How religion is being used to win power in Myanmar

opinion January 28, 2015 01:00

By Htun Aung Gyaw
Special to The

10,625 Viewed

Controversial monk Wirathu, head of the 969 group, is abusing Buddhism to help the USDP win the election

In Myanmar this month, an extremist monk gave a speech laden with the language of hate aimed at stirring sentiment against Muslims, flouting Buddhist teachings in doing so. Meanwhile, a high-ranking member of the National League for Democracy (NLD) opposition who gave a speech about the Buddha and Buddhist principles, and criticised the group led by the extremist monk, has been detained for insulting Buddhism.

These two controversial cases show how the government is manipulating religion in a bid to win the election later this year.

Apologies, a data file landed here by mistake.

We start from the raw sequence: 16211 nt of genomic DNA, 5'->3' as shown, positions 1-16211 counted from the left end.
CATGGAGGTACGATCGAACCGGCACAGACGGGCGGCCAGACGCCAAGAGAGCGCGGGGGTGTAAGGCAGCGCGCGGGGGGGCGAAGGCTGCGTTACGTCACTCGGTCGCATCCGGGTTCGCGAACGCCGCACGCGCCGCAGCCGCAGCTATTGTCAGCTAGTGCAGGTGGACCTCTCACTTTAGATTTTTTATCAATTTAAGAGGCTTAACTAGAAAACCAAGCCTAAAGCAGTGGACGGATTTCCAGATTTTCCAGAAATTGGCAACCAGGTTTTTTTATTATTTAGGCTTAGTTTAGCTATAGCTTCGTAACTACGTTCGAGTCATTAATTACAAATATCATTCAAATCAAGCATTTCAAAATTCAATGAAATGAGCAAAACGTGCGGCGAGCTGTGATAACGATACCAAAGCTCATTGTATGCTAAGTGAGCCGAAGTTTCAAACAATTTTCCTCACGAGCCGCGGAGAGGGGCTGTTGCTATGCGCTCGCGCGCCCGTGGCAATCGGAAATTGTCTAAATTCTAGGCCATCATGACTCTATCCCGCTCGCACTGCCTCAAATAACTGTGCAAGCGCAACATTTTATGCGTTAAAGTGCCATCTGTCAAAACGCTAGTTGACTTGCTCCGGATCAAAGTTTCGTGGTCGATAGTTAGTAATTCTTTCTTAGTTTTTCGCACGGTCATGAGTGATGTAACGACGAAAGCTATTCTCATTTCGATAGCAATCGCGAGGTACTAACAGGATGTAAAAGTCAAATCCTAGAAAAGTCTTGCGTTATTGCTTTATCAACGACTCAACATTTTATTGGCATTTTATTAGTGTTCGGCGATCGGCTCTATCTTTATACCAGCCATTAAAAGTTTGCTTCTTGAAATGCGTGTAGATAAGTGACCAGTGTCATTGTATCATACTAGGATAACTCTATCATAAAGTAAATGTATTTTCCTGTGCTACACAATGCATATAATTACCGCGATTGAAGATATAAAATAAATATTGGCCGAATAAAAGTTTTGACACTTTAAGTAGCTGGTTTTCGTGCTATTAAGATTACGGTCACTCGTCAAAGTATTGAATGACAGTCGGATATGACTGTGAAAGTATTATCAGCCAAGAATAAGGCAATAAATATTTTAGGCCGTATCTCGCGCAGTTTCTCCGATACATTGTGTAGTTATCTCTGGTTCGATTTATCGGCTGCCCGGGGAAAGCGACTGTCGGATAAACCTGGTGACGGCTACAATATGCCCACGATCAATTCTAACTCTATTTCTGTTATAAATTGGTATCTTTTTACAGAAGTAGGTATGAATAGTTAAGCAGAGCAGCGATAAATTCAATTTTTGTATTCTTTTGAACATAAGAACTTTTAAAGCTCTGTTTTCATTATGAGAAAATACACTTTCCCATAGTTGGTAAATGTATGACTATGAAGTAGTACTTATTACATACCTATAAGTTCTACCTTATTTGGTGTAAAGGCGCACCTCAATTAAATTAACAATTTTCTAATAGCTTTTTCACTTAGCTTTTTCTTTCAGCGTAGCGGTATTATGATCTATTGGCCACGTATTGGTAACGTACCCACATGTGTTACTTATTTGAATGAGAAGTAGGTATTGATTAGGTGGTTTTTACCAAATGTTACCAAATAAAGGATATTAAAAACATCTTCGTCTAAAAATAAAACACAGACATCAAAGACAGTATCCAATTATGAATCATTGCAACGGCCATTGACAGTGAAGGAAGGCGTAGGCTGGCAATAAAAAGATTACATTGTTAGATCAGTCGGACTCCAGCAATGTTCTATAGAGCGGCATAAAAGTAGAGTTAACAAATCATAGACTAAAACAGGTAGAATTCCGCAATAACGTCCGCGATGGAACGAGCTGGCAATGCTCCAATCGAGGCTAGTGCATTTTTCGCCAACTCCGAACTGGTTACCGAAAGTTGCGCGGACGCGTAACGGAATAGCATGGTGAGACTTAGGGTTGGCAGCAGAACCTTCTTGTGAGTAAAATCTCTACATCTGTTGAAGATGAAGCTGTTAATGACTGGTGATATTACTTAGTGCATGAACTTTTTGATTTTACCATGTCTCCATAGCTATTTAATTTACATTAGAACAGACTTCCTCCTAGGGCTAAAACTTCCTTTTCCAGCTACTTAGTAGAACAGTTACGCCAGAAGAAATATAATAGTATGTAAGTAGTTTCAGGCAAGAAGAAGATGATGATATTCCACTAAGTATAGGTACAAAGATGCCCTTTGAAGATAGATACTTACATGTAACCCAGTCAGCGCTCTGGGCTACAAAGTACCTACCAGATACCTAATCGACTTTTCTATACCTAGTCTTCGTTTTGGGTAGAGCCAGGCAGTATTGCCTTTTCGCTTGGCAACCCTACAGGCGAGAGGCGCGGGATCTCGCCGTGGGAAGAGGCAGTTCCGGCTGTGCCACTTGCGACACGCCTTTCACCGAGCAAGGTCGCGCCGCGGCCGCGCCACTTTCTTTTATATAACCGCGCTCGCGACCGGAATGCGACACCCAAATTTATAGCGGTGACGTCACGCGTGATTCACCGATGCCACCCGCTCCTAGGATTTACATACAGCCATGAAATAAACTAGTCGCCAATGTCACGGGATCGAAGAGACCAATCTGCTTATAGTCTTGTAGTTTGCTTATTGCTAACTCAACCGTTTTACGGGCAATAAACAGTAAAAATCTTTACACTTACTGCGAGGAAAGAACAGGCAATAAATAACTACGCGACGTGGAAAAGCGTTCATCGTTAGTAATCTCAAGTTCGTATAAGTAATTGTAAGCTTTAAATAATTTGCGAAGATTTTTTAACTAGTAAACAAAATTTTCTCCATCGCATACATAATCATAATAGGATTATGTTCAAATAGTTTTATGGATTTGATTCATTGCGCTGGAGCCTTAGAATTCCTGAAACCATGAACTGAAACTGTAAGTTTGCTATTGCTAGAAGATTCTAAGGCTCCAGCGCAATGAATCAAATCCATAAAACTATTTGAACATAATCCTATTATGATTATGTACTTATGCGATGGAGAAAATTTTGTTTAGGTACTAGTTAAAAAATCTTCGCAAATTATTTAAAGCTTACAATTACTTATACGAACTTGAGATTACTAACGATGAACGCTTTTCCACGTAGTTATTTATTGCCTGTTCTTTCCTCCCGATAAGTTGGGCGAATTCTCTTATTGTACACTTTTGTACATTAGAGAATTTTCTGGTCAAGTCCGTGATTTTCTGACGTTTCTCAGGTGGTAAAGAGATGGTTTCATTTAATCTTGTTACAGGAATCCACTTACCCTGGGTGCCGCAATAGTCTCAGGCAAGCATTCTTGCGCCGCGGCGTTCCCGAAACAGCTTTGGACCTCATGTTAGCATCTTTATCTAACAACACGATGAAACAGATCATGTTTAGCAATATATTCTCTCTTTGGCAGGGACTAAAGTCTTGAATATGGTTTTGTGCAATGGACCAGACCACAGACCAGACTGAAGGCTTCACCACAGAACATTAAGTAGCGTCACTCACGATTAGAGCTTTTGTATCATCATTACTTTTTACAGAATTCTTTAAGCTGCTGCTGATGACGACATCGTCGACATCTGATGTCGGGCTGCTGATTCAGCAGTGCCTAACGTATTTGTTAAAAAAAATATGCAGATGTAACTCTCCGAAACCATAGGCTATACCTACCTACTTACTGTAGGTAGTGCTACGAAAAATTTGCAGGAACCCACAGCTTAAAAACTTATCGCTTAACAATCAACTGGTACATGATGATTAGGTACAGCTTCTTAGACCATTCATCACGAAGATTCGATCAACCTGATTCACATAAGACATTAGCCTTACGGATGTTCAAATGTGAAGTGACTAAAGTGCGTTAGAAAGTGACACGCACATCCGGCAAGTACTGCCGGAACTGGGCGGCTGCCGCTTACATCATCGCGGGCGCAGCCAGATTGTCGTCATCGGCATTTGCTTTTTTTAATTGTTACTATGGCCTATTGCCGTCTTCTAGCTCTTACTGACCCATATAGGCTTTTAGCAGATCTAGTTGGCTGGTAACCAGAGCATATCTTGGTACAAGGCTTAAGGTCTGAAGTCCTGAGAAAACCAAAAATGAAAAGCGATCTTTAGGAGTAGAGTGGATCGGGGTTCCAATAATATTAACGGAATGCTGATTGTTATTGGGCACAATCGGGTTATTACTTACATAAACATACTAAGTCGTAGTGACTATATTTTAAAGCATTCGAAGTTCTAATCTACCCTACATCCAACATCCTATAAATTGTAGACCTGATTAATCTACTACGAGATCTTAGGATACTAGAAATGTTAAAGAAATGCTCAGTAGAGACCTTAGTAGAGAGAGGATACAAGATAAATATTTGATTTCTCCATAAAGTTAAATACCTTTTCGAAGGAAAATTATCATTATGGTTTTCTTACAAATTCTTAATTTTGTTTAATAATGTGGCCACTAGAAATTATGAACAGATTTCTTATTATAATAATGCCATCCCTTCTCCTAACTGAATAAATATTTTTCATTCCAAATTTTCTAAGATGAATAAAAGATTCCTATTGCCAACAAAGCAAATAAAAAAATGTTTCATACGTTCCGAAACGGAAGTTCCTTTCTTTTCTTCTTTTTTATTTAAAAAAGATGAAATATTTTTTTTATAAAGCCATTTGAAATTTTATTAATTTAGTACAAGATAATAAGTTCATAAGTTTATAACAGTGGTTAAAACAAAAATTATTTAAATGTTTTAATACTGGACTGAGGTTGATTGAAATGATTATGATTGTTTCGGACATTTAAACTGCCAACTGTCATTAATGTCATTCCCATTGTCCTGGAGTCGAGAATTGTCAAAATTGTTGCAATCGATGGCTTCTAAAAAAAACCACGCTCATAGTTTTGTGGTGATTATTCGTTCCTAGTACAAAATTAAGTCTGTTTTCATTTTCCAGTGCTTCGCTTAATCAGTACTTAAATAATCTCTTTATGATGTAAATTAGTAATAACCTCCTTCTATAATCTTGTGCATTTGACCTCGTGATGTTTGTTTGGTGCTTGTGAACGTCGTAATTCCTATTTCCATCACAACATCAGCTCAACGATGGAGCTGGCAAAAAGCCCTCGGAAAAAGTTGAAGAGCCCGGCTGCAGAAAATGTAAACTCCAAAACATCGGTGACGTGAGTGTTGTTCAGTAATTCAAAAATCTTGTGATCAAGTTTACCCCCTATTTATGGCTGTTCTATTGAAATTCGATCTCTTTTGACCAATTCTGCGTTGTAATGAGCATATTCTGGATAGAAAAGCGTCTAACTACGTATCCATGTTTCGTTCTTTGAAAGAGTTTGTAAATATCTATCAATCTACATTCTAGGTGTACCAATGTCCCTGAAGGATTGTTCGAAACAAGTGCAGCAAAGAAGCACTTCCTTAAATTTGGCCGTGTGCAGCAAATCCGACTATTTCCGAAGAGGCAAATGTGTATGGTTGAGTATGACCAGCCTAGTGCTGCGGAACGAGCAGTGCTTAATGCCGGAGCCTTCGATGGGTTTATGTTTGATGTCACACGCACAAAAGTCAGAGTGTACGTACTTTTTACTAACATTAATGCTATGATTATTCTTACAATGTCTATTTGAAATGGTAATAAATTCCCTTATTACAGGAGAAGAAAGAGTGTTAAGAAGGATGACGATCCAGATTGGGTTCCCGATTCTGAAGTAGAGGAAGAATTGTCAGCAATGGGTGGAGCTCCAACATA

On January 16, activists from Rakhine state protested against the United Nations for urging that Muslim Rohingya be given Myanmar citizenship. Anti-Muslim Buddhist monk Wirathu, branded “The Face of Buddhist Terror” by Time magazine, gave a hate speech whose vicious insults shocked the country and many in the international community.

Wirathu’s speech targeted the United Nations’ Human Rights rapporteur on Myanmar, Ms Yanhee Lee. Here is part of what he said:

“This bitch [Yanhee Lee] learned nothing about the Myo Sount [Protection of Religion] Bill. She said the bill is against human rights, because of what those big-mouth bitches presented to her. Is she a good woman? Do not think yourself a gentle person just because you sit on the UN. For our country, you are a prostitute. If you feel sympathy for them, you can give your own ass to Kalars [Bengalis]. Do not try to sell out our Arakan [Rakhine] state! Arakan state is our fortress, [and] defence line. Arakan is our gate! Do not try to enter and break our gate! If you try we will fight back and attack you.”